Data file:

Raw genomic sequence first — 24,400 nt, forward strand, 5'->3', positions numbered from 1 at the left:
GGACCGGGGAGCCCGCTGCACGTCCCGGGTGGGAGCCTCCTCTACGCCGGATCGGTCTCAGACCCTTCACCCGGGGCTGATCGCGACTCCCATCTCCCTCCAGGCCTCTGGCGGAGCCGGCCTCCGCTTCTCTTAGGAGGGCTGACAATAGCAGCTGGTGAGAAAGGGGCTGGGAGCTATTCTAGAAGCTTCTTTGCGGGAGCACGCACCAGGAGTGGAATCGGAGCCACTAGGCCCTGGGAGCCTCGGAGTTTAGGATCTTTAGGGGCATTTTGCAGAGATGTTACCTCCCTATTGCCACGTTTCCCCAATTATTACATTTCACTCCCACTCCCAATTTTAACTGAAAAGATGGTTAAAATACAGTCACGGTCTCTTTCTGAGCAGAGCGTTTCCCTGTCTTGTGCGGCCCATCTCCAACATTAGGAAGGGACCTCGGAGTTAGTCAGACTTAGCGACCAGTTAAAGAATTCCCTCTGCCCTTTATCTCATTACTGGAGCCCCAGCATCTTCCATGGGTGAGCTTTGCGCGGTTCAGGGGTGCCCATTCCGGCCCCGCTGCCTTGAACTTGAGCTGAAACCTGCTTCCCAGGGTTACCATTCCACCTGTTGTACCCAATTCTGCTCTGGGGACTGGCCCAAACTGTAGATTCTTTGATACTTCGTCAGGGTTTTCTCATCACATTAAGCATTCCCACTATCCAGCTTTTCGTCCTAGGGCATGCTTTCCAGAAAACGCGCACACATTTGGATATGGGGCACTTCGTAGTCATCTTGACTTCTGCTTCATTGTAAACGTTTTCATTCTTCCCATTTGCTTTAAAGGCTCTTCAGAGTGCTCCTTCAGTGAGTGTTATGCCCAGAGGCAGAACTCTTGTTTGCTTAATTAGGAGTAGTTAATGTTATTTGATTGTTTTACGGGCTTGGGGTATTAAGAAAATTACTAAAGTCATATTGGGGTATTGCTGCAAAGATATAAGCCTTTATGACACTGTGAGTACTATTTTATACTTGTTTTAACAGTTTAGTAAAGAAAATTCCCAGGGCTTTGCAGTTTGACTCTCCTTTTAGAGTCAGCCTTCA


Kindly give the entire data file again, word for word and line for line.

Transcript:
Raw genomic sequence first — 24,400 nt, forward strand, 5'->3', positions numbered from 1 at the left:
GGACCGGGGAGCCCGCTGCACGTCCCGGGTGGGAGCCTCCTCTACGCCGGATCGGTCTCAGACCCTTCACCCGGGGCTGATCGCGACTCCCATCTCCCTCCAGGCCTCTGGCGGAGCCGGCCTCCGCTTCTCTTAGGAGGGCTGACAATAGCAGCTGGTGAGAAAGGGGCTGGGAGCTATTCTAGAAGCTTCTTTGCGGGAGCACGCACCAGGAGTGGAATCGGAGCCACTAGGCCCTGGGAGCCTCGGAGTTTAGGATCTTTAGGGGCATTTTGCAGAGATGTTACCTCCCTATTGCCACGTTTCCCCAATTATTACATTTCACTCCCACTCCCAATTTTAACTGAAAAGATGGTTAAAATACAGTCACGGTCTCTTTCTGAGCAGAGCGTTTCCCTGTCTTGTGCGGCCCATCTCCAACATTAGGAAGGGACCTCGGAGTTAGTCAGACTTAGCGACCAGTTAAAGAATTCCCTCTGCCCTTTATCTCATTACTGGAGCCCCAGCATCTTCCATGGGTGAGCTTTGCGCGGTTCAGGGGTGCCCATTCCGGCCCCGCTGCCTTGAACTTGAGCTGAAACCTGCTTCCCAGGGTTACCATTCCACCTGTTGTACCCAATTCTGCTCTGGGGACTGGCCCAAACTGTAGATTCTTTGATACTTCGTCAGGGTTTTCTCATCACATTAAGCATTCCCACTATCCAGCTTTTCGTCCTAGGGCATGCTTTCCAGAAAACGCGCACACATTTGGATATGGGGCACTTCGTAGTCATCTTGACTTCTGCTTCATTGTAAACGTTTTCATTCTTCCCATTTGCTTTAAAGGCTCTTCAGAGTGCTCCTTCAGTGAGTGTTATGCCCAGAGGCAGAACTCTTGTTTGCTTAATTAGGAGTAGTTAATGTTATTTGATTGTTTTACGGGCTTGGGGTATTAAGAAAATTACTAAAGTCATATTGGGGTATTGCTGCAAAGATATAAGCCTTTATGACACTGTGAGTACTATTTTATACTTGTTTTAACAGTTTAGTAAAGAAAATTCCCAGGGCTTTGCAGTTTGACTCTCCTTTTAGAGTCAGCCTTCA